Children of murdered former IRA commander Gerard 'Jock' Davison speak for first time as details emerge of threat to his life
THE children of Gerard 'Jock' Davison have spoken for the first time about his murder as it emerged he was warned by police his life was in danger before he was killed.
The former IRA commander turned community worker was gunned down as he walked to work in the Markets area in south Belfast in May 2015.
Four months later his one-time friend Kevin McGuigan, also a former IRA man, was shot dead outside his Short Strand home.
The killing sparked a political crisis at Stormont.
It has now emerged that Mr Davison was told by police his life was under threat.
It is understood the father-of-three attended a PSNI station in relation to a warning around a month before he was shot.
Details have emerged as preliminary inquest hearings into his death have begun.
The gun used to kill Mr Davison was a Russian-made Makarov and is believed to have been smuggled into Ireland by drug dealers.
In 2019 it was revealed that police received anonymous information suggesting there was a gun at an address in the Markets area two weeks before the murder.
The Police Ombudsman's Office contacted Mr Davison's father Jimmy to inform him they were carrying out an investigation after a referral by then Chief Constable George Hamilton.
Mr Davison was told it found that police "failed to take proper and appropriate action", with the findings stemming from a "failure to properly progress an intelligence submission".
The ombudsman added that it was not possible to say if there was a gun at the address and whether it was linked to the murder.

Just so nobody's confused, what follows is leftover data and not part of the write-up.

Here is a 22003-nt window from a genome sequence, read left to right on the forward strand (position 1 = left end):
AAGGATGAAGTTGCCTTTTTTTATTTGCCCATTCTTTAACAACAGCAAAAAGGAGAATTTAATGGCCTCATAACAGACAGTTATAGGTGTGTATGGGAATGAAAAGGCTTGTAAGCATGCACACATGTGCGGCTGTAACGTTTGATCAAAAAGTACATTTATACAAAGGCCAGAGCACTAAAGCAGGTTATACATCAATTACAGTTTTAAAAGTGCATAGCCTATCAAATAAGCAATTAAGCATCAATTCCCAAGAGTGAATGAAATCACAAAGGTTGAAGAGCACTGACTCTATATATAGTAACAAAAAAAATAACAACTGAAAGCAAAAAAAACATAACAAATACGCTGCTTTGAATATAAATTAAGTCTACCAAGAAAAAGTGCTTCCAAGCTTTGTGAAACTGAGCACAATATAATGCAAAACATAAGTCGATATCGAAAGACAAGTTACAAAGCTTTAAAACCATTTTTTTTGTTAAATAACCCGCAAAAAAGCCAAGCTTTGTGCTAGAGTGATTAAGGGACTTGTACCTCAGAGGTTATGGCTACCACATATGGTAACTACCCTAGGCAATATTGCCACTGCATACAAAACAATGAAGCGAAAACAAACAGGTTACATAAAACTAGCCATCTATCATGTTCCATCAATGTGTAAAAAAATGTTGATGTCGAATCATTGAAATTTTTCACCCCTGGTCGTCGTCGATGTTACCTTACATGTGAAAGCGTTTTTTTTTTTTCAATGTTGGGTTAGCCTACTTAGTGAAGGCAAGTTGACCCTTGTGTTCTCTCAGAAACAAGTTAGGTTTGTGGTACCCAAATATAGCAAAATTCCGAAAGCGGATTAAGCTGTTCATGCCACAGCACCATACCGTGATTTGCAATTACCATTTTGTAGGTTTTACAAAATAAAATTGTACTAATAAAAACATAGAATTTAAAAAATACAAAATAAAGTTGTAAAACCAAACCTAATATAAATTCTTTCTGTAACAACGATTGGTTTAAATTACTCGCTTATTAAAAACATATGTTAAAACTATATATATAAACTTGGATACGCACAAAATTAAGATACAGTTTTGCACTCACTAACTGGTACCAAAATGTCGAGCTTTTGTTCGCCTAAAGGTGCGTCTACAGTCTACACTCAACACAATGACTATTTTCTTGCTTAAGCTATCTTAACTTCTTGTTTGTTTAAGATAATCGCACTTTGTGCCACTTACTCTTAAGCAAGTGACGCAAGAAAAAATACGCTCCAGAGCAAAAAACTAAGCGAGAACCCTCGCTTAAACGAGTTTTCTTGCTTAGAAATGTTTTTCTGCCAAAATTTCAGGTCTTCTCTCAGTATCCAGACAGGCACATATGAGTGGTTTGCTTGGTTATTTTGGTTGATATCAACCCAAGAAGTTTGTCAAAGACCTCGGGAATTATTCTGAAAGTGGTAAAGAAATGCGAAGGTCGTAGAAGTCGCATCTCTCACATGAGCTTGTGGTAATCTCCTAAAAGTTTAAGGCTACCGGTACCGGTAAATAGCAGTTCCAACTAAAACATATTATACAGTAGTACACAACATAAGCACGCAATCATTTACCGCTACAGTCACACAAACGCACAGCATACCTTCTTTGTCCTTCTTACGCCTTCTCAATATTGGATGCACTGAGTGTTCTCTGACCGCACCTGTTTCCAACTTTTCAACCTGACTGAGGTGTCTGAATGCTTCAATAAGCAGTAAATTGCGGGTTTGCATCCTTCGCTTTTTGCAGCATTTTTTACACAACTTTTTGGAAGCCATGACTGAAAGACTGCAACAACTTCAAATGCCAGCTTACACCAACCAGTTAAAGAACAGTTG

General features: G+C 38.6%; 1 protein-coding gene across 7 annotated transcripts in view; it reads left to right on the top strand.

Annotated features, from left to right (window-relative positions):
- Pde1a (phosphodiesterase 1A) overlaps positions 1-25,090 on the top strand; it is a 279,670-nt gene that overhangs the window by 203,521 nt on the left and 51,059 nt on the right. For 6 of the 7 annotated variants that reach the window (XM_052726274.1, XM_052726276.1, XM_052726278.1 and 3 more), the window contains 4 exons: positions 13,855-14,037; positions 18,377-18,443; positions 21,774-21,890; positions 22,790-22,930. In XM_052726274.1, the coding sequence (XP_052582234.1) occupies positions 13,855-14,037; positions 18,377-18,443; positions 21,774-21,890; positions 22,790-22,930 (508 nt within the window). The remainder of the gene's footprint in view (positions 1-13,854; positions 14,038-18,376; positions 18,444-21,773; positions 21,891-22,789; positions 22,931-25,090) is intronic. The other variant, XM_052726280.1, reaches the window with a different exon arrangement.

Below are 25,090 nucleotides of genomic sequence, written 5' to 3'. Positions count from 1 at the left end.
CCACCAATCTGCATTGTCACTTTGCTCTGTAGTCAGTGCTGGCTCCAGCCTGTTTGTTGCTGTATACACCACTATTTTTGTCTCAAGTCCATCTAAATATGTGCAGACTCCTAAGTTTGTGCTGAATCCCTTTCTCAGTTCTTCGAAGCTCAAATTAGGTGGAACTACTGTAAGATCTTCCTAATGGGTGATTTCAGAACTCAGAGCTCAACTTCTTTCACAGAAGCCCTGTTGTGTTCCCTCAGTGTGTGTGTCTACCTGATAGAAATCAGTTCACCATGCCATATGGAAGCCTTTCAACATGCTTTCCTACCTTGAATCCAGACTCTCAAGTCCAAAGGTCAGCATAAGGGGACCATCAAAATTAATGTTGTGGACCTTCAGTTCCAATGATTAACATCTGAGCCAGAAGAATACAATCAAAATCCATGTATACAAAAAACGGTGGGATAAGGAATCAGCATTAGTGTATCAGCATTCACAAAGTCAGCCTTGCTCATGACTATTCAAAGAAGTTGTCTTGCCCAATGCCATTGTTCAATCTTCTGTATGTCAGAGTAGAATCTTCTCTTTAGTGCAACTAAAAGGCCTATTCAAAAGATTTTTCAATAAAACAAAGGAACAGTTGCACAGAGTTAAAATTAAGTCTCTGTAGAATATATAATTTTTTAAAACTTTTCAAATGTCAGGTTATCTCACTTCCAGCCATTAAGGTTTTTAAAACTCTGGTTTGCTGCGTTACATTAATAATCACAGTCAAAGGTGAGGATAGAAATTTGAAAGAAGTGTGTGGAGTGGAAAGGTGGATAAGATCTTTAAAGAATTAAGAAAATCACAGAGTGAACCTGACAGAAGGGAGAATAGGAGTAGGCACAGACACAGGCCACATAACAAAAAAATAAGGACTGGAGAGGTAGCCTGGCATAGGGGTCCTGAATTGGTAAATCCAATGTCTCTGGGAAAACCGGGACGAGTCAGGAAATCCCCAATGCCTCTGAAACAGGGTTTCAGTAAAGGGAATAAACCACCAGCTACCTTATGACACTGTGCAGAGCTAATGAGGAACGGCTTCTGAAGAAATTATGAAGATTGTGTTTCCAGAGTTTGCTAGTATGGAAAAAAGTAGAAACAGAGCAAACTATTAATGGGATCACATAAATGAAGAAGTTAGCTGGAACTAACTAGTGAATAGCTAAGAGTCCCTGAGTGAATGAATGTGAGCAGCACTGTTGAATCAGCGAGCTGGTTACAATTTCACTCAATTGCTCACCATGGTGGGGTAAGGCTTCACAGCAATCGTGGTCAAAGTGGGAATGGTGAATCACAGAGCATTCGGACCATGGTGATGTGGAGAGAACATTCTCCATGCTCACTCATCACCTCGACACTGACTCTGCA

Speaking for the first time since Mr Davison's death, daughter Eimear voiced her family's concerns following news of the death threat.
“These revelations are of real concern to our family given what has transpired previously in regard to the Police Ombudsman’s report," she said.
"There are significant questions that we would seek answers to in regard to the murder of our father."
Her solicitor Michael Brentnall, of Brentnall Legal, said: “The family are conscious that there are valid and compelling questions arising from information emanating from various quarters, which require answers.
"However, they are also very aware that they are facing into an inquest into their father’s murder and they would strongly encourage anyone with any information in regard to this to contact our office.”
A spokeswoman for the PSNI said: "We do not discuss the security of individuals and no inference should be drawn from this.
"However, if we receive information that a person’s life may be at risk we will inform them accordingly.
"We never ignore anything which may put an individual at risk."